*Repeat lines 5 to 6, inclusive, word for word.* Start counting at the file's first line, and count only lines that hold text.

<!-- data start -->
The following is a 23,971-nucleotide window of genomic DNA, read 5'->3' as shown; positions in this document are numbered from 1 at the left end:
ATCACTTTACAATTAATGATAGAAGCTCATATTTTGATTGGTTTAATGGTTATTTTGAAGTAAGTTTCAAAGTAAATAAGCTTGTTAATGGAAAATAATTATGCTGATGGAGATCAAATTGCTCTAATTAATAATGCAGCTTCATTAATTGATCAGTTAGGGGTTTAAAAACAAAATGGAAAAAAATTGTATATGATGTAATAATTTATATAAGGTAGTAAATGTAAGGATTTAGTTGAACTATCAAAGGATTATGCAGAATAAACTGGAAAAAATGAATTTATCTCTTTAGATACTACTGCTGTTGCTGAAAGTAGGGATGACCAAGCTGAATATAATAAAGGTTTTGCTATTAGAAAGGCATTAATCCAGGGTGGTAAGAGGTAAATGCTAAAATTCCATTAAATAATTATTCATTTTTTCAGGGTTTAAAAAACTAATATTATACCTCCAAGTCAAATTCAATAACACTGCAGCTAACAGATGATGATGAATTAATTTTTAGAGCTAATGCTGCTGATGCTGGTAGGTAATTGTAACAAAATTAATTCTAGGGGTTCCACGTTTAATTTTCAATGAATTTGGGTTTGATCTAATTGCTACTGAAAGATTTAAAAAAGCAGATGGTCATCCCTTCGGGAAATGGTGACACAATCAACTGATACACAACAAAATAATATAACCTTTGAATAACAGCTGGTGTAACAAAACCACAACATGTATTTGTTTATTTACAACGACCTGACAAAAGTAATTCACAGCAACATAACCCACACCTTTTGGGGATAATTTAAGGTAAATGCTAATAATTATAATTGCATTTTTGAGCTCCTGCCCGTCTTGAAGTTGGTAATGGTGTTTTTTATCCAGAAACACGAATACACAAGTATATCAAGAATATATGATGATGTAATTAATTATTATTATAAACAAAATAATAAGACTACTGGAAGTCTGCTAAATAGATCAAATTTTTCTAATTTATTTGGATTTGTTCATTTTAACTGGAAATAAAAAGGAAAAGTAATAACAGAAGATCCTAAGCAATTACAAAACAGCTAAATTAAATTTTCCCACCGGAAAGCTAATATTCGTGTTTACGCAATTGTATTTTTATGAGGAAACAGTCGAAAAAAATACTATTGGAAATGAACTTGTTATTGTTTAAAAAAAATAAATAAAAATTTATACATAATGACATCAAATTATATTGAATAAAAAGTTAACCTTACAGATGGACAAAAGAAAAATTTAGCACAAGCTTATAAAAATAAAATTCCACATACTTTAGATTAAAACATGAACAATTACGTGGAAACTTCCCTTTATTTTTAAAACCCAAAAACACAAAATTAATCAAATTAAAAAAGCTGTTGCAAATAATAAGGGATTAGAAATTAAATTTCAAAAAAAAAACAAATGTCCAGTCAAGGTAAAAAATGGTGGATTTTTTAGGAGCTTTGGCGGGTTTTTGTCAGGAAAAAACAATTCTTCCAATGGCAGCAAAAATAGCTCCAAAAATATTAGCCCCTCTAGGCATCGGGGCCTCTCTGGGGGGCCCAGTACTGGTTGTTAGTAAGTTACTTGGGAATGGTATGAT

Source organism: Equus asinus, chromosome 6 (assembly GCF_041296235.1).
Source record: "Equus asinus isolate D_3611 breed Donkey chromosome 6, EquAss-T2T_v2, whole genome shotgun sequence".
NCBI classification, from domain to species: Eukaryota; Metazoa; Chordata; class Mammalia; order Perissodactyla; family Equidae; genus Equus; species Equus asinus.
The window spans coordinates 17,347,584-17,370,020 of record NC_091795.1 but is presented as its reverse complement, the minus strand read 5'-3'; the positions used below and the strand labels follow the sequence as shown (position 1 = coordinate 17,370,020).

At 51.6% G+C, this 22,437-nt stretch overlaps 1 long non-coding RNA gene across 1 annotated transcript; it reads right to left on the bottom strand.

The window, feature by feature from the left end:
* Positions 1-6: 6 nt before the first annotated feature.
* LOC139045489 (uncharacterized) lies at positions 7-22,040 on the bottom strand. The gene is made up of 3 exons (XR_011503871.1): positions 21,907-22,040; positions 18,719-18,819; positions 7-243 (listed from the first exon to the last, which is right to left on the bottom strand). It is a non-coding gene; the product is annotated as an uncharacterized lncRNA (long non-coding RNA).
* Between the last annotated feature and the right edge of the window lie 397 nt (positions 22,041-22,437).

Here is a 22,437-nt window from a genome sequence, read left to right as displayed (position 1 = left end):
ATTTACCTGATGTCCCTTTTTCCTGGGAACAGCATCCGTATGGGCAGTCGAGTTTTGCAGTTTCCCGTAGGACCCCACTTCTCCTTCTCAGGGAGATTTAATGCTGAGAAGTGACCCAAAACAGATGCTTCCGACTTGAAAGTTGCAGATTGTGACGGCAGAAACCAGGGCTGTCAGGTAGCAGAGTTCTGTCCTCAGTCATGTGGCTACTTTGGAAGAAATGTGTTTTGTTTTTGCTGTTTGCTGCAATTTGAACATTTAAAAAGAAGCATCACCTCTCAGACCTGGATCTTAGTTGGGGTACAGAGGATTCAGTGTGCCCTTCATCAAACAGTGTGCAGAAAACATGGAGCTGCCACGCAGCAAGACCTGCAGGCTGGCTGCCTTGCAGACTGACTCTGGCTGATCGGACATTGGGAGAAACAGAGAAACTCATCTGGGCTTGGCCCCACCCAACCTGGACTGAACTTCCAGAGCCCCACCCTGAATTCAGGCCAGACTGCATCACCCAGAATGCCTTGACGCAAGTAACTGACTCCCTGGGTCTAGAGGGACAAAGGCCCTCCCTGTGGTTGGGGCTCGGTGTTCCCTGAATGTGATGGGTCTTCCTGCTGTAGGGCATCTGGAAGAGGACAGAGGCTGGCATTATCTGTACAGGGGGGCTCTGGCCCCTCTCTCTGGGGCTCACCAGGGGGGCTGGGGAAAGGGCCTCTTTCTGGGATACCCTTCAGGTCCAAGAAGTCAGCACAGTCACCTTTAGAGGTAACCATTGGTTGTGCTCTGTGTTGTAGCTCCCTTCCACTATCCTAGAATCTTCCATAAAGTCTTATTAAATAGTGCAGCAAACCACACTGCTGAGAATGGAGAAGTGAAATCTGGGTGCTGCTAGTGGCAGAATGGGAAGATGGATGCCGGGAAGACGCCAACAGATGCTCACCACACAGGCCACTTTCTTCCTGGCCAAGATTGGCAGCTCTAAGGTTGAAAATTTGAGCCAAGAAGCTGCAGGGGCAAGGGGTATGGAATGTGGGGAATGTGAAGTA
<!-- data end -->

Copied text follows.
NCBI classification, from domain to species: Eukaryota; Metazoa; Chordata; class Mammalia; order Perissodactyla; family Equidae; genus Equus; species Equus asinus.
The window spans coordinates 17,347,584-17,370,020 of record NC_091795.1 but is presented as its reverse complement, the minus strand read 5'-3'; the positions used below and the strand labels follow the sequence as shown (position 1 = coordinate 17,370,020).